Advanced Topics in Fluid Mechanics


Knowing how to interpret results expressed by dimensionless parameters as well as knowing how to express results in this way, not being restricted to the area of ​​fluid mechanics. Understand the issue of similarity in modeling situations of practical interest.

Learn and know how to apply knowledge that allows you to deal with the effects of roughness and boundary layer separations. Knowing how to apply appropriate theoretical tools to different regimes (laminar, turbulent) or flow regions. In this sense, knowing the fundamentals of turbulence and: knowing how to determine and using integral boundary layer parameters; achieve dexterity in manipulating the differential equations that govern the flows to reach results that allow analyzing them; know the effects of the longitudinal pressure gradient on the development of boundary layers; knowing how to use pressure coefficients for bodies immersed in flows, understanding and respecting ranges of applicability.

Learning and knowing how to apply the fundamentals of the study of flows where the effects of compressibility cannot be neglected. Know the phenomenon of choking, the operation of convergent-divergent nozzles, and shock waves, and know how to perform calculations in this context, also using tabulated information. Knowing how to solve fluid mechanics problems in the areas mentioned above, within the broad scope of Engineering and, in particular, mechanical engineering.

Develop skills in: information processing, autonomous work and self-learning, problem solving at engineering level, application of knowledge to new situations.

General characterization





Responsible teacher

Jorge Emanuel Pereira Navalho, Luís Miguel Chagas da Costa Gil


Weekly - 4

Total - 64

Teaching language



The program assumes mastery of the subjects covered in the Fluid Mechanics curricular unit.


White, F. M., “Fluid Mechanics”, McGraw-Hill.

Oliveira, L. A. e Lopes, A. G., “Mecânica dos Fluidos”, LIDEL.

Tennekes, H. and Lumley, J. L., "A First Course in Turbulence", MIT Press.

Teaching method

The presentaion of the syllabus of the curricular unit is done in theoretical-practical classes. After exposing the theoretical concepts, the professor proposes to the students the resolution and subsequent discussion of practical application problems. In addition to the theoretical-practical classes, students (organized into groups) carry out laboratory work.

Evaluation method

General Informations

  • The assessment in this curricular unit takes into account the following:
    • 1 laboratorial work
    • 2 tests or a final exam (written evaluation)
  • The final mark calculation (FM) is given by one of the following weighted averages which involve the mark of Test 1 (MT1), mark of Test 2 (MT2), the mark of the final Exam (MFE) and the mark of the laboratory work (MLW) — the values are rounded to one decimal place:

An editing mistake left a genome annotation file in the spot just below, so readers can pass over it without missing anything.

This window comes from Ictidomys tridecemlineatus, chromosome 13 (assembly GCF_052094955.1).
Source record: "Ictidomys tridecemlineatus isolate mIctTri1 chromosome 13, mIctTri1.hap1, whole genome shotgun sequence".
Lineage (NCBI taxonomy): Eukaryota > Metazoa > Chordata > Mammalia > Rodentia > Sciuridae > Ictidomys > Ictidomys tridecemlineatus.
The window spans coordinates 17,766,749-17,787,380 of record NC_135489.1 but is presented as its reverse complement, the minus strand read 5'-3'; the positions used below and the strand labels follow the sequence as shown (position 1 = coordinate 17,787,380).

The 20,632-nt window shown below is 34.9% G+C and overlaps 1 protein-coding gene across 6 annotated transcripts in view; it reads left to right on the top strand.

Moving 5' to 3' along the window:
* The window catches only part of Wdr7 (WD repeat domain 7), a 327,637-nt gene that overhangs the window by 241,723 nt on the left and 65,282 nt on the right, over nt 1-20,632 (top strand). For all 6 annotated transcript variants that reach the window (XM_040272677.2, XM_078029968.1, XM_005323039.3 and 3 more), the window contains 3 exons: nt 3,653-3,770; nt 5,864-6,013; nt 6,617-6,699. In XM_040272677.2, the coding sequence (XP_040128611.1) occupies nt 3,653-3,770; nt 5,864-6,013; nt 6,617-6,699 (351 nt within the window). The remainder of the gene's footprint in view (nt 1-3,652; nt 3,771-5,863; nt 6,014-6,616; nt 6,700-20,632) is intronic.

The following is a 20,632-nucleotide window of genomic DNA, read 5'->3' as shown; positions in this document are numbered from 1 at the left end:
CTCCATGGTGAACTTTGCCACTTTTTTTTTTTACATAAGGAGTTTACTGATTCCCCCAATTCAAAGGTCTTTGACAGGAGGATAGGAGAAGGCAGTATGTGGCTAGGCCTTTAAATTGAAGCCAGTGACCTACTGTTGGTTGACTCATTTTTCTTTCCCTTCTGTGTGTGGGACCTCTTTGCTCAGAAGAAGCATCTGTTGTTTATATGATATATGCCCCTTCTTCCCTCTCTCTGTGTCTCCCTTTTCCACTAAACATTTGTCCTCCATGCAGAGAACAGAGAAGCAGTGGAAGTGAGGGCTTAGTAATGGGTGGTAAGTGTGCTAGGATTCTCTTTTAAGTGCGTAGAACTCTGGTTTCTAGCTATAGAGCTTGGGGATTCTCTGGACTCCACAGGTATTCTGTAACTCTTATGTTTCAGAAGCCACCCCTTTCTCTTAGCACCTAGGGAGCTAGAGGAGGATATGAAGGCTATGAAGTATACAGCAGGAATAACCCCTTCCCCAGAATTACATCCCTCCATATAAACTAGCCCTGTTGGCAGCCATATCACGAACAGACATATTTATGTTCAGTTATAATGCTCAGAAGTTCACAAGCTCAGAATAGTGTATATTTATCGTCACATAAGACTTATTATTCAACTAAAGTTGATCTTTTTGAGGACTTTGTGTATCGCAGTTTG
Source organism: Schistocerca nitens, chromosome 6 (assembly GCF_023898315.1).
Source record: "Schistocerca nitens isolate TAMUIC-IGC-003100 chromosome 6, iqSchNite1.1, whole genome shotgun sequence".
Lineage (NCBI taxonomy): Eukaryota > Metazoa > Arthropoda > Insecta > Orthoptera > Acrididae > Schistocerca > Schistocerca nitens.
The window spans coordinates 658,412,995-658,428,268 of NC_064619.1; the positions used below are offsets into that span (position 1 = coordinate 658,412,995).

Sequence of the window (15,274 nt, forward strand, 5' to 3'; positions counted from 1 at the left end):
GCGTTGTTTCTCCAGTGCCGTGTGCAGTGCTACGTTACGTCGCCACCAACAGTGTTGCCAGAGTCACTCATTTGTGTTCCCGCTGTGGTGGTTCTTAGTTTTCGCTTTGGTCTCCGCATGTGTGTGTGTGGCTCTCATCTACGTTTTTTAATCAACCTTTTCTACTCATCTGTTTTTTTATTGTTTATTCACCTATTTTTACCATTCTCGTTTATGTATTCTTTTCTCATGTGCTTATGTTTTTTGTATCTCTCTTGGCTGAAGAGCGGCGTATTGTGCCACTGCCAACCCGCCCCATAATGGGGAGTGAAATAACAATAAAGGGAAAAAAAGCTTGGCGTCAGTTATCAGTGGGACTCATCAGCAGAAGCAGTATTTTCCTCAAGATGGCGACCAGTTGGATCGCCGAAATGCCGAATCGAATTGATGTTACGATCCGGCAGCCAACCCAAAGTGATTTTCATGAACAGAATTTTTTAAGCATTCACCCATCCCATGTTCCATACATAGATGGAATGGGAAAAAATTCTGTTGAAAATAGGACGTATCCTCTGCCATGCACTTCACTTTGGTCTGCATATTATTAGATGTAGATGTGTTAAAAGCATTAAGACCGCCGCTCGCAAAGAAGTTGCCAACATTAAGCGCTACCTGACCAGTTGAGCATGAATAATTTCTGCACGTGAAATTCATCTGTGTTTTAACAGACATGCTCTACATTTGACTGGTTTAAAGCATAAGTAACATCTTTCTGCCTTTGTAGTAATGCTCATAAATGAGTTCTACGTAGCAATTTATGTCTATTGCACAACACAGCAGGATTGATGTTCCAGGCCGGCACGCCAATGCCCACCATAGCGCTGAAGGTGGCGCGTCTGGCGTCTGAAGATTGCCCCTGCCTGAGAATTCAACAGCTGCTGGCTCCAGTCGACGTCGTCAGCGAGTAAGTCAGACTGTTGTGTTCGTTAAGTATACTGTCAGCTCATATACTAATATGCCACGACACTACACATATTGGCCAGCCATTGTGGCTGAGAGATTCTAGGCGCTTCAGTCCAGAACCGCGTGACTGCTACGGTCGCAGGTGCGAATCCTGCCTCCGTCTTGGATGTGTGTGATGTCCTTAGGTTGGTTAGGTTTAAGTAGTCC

FM=0.45MT1+0.4MT2+0.15MLW      (1)

FM=0.85MFE+0.15MLW             (2)

If the student choose the final exam his final mark is calculated with Equation (2) — independetly of the value FM calculated with Equation (1).

  • To be approved at this curricular unit the student must verify the following criteria:
    • attend and deliver the report related to the laboratory work which should have a mark ≥ 8,0 val.; and 
    • obtain a final mark (NF) ≥ 9,5 val.
  • Final marks higher or equal to 17 val. can be subjected to an oral examination

Aditional informations and general rules for written evaluations

  • Written evaluation (tests and exams) are closed book. Any formulae, chart, or table required will be provided at the evaluation statement.
  • During the evaluation it is strictly forbidden the utilization of: (1) calculators with text storage capacity; (2) smartphones; (3) smartwatches; (4) any mean or device that allows data storage; (5) any mean or device that allows communication with other person or resource inside or outside the room where the evaluation is conducted. Transgressions are subjected to the RAC.
  • Only pen-answered questions are accepted. 
  • Students should make use of a classic watch (watch without any data storage capacity) to control the available time.
  • Students must register for the tests and exams during the corresponding time frames.

Subject matter

The program of this curricular unit is compoed by five modules (topics), which are descrived as follows.

Module I: Dimensional analysis and similarity — Application of the Buckingham Pi Theorem to relevant fluid mechanics cases; similarity, modeling and limitations. 

Module II: Differential equations — differential equations for mass conservation, linear momentum, Euler''s equations for inviscid flows; Navier-Stokes equations for newtonian fluids and the physical significance of each featured terms.

Module III: Turbulence — universal features of turbulent flows; Reynolds decomposition; and modeling of turbulent flows.

Module IV: Boundary layer flows — Prandtl''s theory of boundary flows; simplified equations for  inviscid flow; viscous fluid flows: effect of the Reynolds number and body geometry (streamlined and blunt bodies), boundary layer separation; boundary layer development over a flat plate: von Kármán integral analysis; boundary layer differential equations; Blasius exact solution (laminar boundary layer conditions); separation: effect of the pressure gradient; Thwaites'' method; flow over imersed bodies.

Module V: Compressible flows — Mach number (Ma); thermodynamics revisions; isentropic and adiabatic flow; estagnation properties; Mach number related properties; effect of the cross section area variation; choking; normal shock wave; supersonic bidimensional flow: Mach cone, oblique shock wave, Prandtl-Meyer expansion waves.



Programs where the course is taught: